So really, bull, bear or cat…it’s just another day at the computer screen for penny stock investors. The work may be fun…but it’s not easy. Of the 14,000 public companies in the U.S., about 3,300 are considered penny stocks that trade on the OTC Bulletin Board operated by the NASDAQ.

Their visibility is low, chances are you’ve never heard of their CEO and I doubt they have any institutional following. And while they’re highly speculative, the more promising ones have a targeted business plans, and solid positions in niche markets. And for now, they’re flying under the radar of Wall Street

So what do you do in an unpredictable market like the one we’re in? Continue applying the same principles you’ve always used when searching for that untapped penny stock. And enjoy the volatility.

Technorati Tags: , , , , , , , , ,

Familiarizing Commonly Used Stock Market Terminologies

The stock market is a great arena for people to make a lot of money, however, for many beginners, all the hustle and bustle of stock trading may cause a lot of confusion, especially if you are not familiar with the many terms and tactics used for negotiations.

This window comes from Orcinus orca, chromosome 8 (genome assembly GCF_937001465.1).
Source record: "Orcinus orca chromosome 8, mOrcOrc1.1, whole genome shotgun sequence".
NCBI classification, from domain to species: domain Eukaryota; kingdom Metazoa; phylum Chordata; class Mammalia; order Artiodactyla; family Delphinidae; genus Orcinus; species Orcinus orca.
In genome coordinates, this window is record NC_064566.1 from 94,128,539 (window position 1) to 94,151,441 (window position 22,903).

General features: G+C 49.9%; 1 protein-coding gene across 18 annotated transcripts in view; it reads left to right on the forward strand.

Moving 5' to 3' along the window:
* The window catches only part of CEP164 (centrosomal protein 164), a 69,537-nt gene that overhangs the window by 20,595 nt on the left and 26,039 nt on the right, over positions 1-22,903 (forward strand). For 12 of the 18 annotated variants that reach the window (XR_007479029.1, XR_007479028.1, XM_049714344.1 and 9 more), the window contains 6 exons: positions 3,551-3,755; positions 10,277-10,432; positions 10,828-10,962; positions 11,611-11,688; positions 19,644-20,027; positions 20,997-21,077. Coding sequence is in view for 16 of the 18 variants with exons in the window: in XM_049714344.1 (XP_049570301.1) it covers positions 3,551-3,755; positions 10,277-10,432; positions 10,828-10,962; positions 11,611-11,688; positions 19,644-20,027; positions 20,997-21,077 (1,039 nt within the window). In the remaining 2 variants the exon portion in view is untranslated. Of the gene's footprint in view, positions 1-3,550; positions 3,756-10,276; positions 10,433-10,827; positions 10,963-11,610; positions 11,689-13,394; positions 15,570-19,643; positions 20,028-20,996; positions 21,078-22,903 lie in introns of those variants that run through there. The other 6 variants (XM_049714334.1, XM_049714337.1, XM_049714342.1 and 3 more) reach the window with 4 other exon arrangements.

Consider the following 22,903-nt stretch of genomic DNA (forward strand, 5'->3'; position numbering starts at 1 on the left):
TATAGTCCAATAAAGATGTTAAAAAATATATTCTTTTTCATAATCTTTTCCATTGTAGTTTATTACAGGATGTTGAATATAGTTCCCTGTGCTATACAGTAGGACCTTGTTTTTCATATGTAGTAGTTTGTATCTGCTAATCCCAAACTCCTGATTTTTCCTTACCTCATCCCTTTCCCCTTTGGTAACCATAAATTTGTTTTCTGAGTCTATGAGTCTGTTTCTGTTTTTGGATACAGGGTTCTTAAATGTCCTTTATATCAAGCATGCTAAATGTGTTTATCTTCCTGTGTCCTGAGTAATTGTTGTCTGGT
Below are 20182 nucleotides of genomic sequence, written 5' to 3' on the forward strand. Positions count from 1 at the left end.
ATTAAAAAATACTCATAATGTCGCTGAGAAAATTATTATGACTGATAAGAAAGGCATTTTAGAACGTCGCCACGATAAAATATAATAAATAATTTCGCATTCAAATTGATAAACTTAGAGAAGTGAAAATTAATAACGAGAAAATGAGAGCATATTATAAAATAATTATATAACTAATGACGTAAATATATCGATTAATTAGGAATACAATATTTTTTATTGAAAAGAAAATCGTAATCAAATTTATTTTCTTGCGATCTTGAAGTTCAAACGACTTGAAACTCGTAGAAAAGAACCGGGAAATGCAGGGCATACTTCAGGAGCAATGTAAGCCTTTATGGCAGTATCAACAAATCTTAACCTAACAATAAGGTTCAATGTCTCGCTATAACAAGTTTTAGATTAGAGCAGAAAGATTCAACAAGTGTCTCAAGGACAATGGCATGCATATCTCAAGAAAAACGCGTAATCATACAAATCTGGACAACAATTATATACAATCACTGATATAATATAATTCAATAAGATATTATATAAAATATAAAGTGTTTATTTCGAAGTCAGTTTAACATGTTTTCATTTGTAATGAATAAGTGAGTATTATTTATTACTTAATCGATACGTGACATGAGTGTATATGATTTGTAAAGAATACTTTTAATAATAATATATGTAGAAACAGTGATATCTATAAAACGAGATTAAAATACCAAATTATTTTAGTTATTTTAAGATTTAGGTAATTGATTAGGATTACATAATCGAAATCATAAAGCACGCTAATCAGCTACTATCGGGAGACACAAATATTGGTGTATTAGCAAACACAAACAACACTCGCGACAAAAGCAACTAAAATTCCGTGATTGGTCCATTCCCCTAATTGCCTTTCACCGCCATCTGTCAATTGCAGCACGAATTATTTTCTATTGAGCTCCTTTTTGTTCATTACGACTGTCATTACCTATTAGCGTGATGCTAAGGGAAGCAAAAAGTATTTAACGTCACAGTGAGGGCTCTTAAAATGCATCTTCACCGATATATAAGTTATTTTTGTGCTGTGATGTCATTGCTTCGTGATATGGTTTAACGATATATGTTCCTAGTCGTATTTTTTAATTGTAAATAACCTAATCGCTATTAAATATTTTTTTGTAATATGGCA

If you are a beginner in the stocks game, make sure that you familiarize and educate yourself well on stock trading knowledge. You can of course, start off by widening your vocabulary. Here are a few terms that you may need to familiarize:

Stocks

Stocks are probably the most important and common items traded in the stock market. These are actually shares of certain companies, which are publicly sold and traded.

Whenever people buy a portion of stock in a particular company, this means that they acquire a share of ownership and investing in that specific business. Through this, a stockholder is given certain rights towards the company such as a vote in stockholder meetings as well as his or her financial share from the company’s earnings.

Broker

A stockbroker is the person who handles the actual trading of stocks. He or she does the negotiations to buy and sell the stocks in behalf of the investors and the companies involved. The many various types of brokers may include full-service, online, auto-trade and discount brokers.